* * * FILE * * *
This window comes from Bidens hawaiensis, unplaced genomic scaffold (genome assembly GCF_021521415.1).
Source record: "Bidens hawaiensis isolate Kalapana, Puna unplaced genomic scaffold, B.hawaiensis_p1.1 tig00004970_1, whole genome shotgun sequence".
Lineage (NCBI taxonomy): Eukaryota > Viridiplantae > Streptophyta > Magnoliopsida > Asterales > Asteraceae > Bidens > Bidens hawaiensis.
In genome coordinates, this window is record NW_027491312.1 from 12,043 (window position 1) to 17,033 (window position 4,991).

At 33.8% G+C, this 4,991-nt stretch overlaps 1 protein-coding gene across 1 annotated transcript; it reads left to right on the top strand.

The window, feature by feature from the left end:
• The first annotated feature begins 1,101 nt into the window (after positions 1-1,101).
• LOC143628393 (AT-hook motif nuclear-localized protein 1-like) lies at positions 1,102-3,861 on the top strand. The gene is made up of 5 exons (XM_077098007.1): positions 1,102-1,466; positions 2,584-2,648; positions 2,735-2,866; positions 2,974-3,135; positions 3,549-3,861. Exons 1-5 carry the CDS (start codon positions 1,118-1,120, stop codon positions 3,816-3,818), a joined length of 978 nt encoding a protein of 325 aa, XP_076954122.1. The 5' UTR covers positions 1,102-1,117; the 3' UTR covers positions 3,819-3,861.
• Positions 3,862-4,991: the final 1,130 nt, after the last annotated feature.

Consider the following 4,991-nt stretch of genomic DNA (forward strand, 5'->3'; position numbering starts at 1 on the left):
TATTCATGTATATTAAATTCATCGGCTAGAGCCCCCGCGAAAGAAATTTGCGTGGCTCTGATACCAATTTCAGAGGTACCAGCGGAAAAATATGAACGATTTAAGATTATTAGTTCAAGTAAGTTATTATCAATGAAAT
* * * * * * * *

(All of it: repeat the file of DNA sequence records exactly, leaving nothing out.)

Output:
This window comes from Bidens hawaiensis, unplaced genomic scaffold (genome assembly GCF_021521415.1).
Source record: "Bidens hawaiensis isolate Kalapana, Puna unplaced genomic scaffold, B.hawaiensis_p1.1 tig00004970_1, whole genome shotgun sequence".
Lineage (NCBI taxonomy): Eukaryota > Viridiplantae > Streptophyta > Magnoliopsida > Asterales > Asteraceae > Bidens > Bidens hawaiensis.
In genome coordinates, this window is record NW_027491312.1 from 12,043 (window position 1) to 17,033 (window position 4,991).

At 33.8% G+C, this 4,991-nt stretch overlaps 1 protein-coding gene across 1 annotated transcript; it reads left to right on the top strand.

The window, feature by feature from the left end:
• The first annotated feature begins 1,101 nt into the window (after positions 1-1,101).
• LOC143628393 (AT-hook motif nuclear-localized protein 1-like) lies at positions 1,102-3,861 on the top strand. The gene is made up of 5 exons (XM_077098007.1): positions 1,102-1,466; positions 2,584-2,648; positions 2,735-2,866; positions 2,974-3,135; positions 3,549-3,861. Exons 1-5 carry the CDS (start codon positions 1,118-1,120, stop codon positions 3,816-3,818), a joined length of 978 nt encoding a protein of 325 aa, XP_076954122.1. The 5' UTR covers positions 1,102-1,117; the 3' UTR covers positions 3,819-3,861.
• Positions 3,862-4,991: the final 1,130 nt, after the last annotated feature.

Consider the following 4,991-nt stretch of genomic DNA (forward strand, 5'->3'; position numbering starts at 1 on the left):
TATTCATGTATATTAAATTCATCGGCTAGAGCCCCCGCGAAAGAAATTTGCGTGGCTCTGATACCAATTTCAGAGGTACCAGCGGAAAAATATGAACGATTTAAGATTATTAGTTCAAGTAAGTTATTATCAATGAAAT